How often do you worry about your cash flow?

How often do you sit down to do a cash flow forecast?   

Yup. That’s what I thought.   

Most of us only sit down and work out what’s happening with our cash flow when we’re worried that we’re not going to have enough money for some reason. Or when we have to apply for a grant or a loan.   

But what if I asked you a different question? 

How often do you worry about your cash flow? 

Now maybe you never worry about cash flow at all. You might be one of those people who always keep a healthy balance in your business bank account. Or you have so much coming in that you only have to worry about how to count all the money.

When we do need to forecast cash flow 

For the rest of us, there are certain times when cash flow is our biggest concern. Worrying about cash flow can take up quite a bit of our mental bandwidth. Especially if you’re thinking about investing in something new, like extra marketing or doing one of those great programmes about building a products business. Or if you’re just waiting for someone to pay you, so you can pay everyone else.  

Normally we sit down with a piece of paper and do a quick sketch of our money situation. You know, you’ve done it.

The problem with the quick sketch approach is that it’s too easy to leave something out. Or put something in. And then forget whether you included VAT…oh, and by the way, how much do I need to pay HMRC next time? The pen-and-paper approach is not always accurate and tends to leave you with lingering doubts. 

I know this because, of course, I’ve done all of this myself. The 4 am cold sweat about a bill I need to pay, the “quick” working out in my notepad that’s never quite right…I’ve definitely been there.   

And I know this because I talk to clients about cash flow all the time. And what I found was that hardly anyone does a cash flow plan because it’s just too bamboozling. You don’t know what to include, what’s supposed to go in, what gets left out? Do we include depreciation? Loan repayments? Interest?* What about that quote we did last week, where they said yes, but there’s no contract signed yet?**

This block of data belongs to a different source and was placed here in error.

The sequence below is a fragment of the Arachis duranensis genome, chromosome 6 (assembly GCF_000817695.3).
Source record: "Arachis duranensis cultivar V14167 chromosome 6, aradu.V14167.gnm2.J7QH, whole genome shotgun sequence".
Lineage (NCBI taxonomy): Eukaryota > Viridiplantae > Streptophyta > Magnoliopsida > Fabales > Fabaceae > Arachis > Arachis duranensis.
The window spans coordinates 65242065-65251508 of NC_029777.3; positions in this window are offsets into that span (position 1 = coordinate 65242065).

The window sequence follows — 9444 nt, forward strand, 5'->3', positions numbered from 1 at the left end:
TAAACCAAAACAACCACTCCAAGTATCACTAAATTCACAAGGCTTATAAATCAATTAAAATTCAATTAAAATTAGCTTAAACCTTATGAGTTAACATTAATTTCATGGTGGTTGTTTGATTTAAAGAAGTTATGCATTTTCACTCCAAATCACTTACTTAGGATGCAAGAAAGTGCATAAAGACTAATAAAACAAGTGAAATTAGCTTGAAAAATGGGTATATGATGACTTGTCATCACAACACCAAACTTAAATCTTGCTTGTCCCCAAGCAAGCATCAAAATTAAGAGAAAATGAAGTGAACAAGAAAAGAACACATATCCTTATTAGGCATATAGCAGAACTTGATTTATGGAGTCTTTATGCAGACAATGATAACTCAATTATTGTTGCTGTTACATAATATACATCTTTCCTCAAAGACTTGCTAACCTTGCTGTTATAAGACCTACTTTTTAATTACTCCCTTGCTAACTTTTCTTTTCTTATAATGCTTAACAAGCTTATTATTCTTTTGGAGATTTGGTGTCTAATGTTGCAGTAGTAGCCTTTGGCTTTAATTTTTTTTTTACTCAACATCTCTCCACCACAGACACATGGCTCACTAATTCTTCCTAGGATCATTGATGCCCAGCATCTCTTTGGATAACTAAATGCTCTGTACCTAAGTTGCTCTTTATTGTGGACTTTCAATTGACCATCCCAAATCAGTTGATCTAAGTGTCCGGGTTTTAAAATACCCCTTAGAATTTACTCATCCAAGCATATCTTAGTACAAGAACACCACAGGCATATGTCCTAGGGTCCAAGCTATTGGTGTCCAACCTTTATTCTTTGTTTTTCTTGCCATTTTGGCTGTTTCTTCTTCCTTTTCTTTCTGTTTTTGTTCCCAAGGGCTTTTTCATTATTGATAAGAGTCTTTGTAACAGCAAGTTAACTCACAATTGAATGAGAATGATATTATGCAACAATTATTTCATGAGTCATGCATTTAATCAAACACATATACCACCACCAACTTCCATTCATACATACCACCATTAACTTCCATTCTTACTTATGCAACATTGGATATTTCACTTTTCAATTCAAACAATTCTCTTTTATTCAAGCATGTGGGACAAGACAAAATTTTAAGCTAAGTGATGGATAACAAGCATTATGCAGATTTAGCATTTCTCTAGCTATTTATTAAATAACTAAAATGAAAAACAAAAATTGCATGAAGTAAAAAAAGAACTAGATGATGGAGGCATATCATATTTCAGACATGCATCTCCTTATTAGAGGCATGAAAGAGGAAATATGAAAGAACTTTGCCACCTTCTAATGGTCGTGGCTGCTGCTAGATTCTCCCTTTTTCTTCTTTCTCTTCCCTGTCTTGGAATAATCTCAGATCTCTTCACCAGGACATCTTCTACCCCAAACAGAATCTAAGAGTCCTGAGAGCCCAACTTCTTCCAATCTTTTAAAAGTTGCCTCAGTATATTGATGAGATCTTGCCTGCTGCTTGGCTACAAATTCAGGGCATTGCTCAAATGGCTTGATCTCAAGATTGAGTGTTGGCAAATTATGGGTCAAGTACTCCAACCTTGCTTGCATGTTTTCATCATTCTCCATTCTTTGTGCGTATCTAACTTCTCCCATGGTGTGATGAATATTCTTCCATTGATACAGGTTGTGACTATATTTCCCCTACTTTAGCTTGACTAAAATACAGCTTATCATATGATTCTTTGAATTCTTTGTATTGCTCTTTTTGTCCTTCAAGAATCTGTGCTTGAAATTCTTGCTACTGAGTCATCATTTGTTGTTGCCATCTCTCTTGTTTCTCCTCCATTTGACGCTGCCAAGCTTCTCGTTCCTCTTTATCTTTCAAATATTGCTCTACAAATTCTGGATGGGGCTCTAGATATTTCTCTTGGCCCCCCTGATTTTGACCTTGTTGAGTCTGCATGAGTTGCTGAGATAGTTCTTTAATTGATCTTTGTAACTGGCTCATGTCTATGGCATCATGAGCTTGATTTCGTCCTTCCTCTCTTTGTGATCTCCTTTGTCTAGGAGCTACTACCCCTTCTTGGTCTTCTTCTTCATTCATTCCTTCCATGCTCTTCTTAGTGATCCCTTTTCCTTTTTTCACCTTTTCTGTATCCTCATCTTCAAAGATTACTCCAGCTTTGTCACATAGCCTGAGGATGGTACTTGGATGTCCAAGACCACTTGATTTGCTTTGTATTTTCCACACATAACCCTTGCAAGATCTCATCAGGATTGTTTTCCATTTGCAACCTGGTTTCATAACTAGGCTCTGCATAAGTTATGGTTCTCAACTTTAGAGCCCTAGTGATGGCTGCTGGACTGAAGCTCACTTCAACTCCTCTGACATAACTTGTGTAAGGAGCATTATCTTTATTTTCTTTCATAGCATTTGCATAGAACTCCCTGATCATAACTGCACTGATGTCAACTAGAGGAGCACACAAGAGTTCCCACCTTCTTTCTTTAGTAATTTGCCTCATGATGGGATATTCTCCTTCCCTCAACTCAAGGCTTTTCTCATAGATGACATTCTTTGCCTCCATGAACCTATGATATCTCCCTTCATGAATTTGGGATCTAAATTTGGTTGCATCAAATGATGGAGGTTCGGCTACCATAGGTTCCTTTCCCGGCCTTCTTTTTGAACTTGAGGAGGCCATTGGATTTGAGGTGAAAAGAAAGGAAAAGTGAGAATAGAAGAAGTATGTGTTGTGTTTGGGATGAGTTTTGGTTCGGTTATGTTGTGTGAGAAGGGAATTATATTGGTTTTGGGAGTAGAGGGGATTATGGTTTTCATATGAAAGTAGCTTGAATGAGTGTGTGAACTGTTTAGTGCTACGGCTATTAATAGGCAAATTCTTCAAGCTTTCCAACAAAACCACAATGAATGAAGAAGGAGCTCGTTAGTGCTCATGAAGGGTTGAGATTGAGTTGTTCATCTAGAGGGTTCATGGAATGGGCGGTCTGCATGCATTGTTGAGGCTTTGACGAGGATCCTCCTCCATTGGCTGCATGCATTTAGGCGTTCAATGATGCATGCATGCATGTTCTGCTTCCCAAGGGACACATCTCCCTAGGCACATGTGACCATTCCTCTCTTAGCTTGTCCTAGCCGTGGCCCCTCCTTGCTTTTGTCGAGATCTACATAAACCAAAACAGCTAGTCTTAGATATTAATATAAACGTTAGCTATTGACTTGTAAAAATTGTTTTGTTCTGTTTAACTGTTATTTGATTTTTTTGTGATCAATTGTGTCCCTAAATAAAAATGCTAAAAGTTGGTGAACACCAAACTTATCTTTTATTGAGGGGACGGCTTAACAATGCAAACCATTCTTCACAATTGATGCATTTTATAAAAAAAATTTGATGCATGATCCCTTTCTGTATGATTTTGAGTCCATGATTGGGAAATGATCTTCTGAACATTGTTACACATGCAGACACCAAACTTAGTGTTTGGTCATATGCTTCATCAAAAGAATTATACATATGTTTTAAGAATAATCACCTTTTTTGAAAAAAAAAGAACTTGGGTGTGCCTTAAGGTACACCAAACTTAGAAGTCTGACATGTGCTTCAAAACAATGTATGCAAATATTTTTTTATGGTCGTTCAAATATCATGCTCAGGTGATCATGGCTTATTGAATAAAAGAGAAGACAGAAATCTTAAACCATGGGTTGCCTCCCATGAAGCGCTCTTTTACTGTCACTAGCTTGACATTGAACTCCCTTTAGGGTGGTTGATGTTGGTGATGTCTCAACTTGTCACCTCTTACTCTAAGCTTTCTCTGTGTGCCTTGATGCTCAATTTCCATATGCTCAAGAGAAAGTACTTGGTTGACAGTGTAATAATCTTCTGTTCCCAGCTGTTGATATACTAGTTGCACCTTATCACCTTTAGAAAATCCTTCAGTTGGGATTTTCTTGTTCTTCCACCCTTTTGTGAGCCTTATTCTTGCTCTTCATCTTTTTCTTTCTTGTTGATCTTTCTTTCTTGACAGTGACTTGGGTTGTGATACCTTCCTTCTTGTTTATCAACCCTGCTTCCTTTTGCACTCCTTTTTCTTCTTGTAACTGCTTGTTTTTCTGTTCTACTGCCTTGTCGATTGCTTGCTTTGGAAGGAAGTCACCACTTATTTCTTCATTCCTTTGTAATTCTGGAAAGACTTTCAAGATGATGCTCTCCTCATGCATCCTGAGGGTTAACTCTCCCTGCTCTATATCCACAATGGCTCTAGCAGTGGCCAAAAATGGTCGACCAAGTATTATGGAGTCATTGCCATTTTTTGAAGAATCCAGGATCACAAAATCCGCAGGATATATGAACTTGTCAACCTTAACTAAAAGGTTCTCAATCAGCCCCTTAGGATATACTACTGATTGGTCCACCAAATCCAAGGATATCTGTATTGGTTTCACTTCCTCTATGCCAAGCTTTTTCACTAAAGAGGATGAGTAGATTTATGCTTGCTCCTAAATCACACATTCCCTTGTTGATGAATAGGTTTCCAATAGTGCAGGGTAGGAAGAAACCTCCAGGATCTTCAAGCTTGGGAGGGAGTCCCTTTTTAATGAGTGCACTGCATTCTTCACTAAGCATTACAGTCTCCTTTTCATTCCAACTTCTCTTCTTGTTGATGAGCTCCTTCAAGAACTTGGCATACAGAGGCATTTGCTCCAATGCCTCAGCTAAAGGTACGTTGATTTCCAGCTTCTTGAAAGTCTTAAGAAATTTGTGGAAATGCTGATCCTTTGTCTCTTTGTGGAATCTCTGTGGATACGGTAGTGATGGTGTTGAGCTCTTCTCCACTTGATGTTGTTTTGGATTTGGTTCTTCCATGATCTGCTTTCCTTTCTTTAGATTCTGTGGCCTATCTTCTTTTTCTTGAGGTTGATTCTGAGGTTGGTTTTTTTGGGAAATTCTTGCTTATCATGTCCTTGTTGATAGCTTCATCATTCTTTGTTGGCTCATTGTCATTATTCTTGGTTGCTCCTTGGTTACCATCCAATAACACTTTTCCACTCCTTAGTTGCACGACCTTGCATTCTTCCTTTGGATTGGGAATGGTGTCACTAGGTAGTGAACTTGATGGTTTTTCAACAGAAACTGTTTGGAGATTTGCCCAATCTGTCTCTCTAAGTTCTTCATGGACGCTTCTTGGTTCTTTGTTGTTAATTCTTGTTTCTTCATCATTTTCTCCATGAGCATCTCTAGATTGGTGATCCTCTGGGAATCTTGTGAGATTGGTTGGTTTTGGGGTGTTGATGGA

What if there was a simpler way to forecast cash flow?  

What if we could all sit down for a half hour with a cup of coffee and our favourite Spotify playlist, pop some numbers into a spreadsheet and then be pretty certain of whether our business is healthy or not.  

And that instead of scratching your head or forgetting those important payments going out, you could just know how things are going.  

And then sleep soundly through the night.  

Here’s what I made 

I looked around for a cash flow forecast tool to help clients to do this properly. Unfortunately, the free ones either made it even more confusing or just didn’t work properly. And the expensive ones which link to your accounts software were too much for small businesses like ours. And there is an irony in paying out £35 per month (+VAT) extra to help you feel secure about your cash flow.  

Because I couldn’t find anything that was, to paraphrase William Morris, both beautiful and useful. All the cashflow forecast tools I looked at were confusing, misleading or just too ugly to use. Some of them didn’t even add up correctly.   

So I made one myself, based on what a small business that happens to be VAT registered would need to take into account. And I knew that most business owners have better things to do than mess about with confusing spreadsheets, so I made it very simple to use. And then I got an Excel wizard to check it all out and make it beautiful. I was pretty pleased with it.   

I put it on sale because I thought some people might want one too. 

It’s pretty cool. It does all the adding up for you, takes the VAT into account in the right way, and tells you what your next VAT payment is likely to be. And the effect that this will have on your cash flow.   

I tested it on myself. And then I got some clients to test it. And I tweaked it a bit. And I got a spreadsheet expert to check it and make it beautiful.

And now I’m offering it to you. For a small fee.  

So if you’ve ever found yourself worrying about cash flow or trying to work it out on a piece of paper and thought… “I’ve got better things to do with my time. I wish there were a simple, beautiful spreadsheet I could use for this that would work this out for me…” here you go.   

Enjoy it. It’s a work of art.

Cash flow forecast tool

Oh, yes, those cash flow conundrums

* The correct answer, by the way, is – depreciation is something made up by accountants and isn’t real money, but loan repayments and interest are. So, depreciation doesn’t go in, but loan repayments and interest do. Depreciation and interest do go on your profit and loss. Repayments only go on the balance sheet (and in the cash flow). How is any normal person supposed to remember all this and run a business?  

** Up to you on this one, but I’d put this in the cash flow if you’re more than 50% certain they meant yes.